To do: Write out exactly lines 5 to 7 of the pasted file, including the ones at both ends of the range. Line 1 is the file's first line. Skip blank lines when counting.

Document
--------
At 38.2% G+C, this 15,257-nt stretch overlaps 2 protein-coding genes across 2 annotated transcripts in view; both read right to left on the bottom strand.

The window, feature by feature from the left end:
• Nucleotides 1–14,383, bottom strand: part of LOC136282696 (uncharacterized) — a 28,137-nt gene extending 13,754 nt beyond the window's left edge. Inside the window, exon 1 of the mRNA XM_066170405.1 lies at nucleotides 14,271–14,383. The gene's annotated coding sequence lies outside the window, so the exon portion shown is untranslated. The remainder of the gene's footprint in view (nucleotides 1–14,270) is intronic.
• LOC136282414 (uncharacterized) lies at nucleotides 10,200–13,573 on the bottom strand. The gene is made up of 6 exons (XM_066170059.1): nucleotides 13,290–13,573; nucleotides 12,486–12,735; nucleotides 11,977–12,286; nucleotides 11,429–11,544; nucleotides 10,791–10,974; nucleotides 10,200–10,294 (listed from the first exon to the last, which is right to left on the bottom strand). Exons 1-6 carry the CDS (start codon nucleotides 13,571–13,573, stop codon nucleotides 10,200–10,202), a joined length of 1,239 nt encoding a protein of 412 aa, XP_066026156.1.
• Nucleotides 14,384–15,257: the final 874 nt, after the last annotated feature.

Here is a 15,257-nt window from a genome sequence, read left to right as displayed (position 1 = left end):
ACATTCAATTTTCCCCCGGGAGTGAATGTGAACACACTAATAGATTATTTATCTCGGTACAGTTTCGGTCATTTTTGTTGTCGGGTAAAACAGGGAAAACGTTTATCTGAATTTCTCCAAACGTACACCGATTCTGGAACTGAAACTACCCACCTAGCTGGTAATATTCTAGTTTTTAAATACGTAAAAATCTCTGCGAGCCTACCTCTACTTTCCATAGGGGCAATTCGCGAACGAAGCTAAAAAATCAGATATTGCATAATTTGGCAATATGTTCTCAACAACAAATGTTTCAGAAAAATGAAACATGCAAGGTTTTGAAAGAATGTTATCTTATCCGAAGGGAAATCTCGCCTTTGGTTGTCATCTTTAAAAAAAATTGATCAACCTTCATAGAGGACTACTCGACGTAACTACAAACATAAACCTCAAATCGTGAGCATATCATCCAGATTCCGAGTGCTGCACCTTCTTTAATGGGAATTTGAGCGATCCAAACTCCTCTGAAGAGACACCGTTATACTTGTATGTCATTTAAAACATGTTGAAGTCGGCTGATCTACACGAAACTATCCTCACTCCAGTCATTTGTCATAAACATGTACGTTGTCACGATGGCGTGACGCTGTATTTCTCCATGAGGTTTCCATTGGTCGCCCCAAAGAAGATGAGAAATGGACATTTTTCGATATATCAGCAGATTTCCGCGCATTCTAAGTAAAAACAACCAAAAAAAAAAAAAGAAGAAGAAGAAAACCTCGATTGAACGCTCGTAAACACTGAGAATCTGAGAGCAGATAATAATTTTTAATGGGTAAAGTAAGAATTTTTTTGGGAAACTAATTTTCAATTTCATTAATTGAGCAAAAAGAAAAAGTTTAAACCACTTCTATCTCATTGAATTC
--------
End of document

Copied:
• Nucleotides 14,384–15,257: the final 874 nt, after the last annotated feature.

Here is a 15,257-nt window from a genome sequence, read left to right as displayed (position 1 = left end):
ACATTCAATTTTCCCCCGGGAGTGAATGTGAACACACTAATAGATTATTTATCTCGGTACAGTTTCGGTCATTTTTGTTGTCGGGTAAAACAGGGAAAACGTTTATCTGAATTTCTCCAAACGTACACCGATTCTGGAACTGAAACTACCCACCTAGCTGGTAATATTCTAGTTTTTAAATACGTAAAAATCTCTGCGAGCCTACCTCTACTTTCCATAGGGGCAATTCGCGAACGAAGCTAAAAAATCAGATATTGCATAATTTGGCAATATGTTCTCAACAACAAATGTTTCAGAAAAATGAAACATGCAAGGTTTTGAAAGAATGTTATCTTATCCGAAGGGAAATCTCGCCTTTGGTTGTCATCTTTAAAAAAAATTGATCAACCTTCATAGAGGACTACTCGACGTAACTACAAACATAAACCTCAAATCGTGAGCATATCATCCAGATTCCGAGTGCTGCACCTTCTTTAATGGGAATTTGAGCGATCCAAACTCCTCTGAAGAGACACCGTTATACTTGTATGTCATTTAAAACATGTTGAAGTCGGCTGATCTACACGAAACTATCCTCACTCCAGTCATTTGTCATAAACATGTACGTTGTCACGATGGCGTGACGCTGTATTTCTCCATGAGGTTTCCATTGGTCGCCCCAAAGAAGATGAGAAATGGACATTTTTCGATATATCAGCAGATTTCCGCGCATTCTAAGTAAAAACAACCAAAAAAAAAAAAAGAAGAAGAAGAAAACCTCGATTGAACGCTCGTAAACACTGAGAATCTGAGAGCAGATAATAATTTTTAATGGGTAAAGTAAGAATTTTTTTGGGAAACTAATTTTCAATTTCATTAATTGAGCAAAAAGAAAAAGTTTAAACCACTTCTATCTCATTGAATTC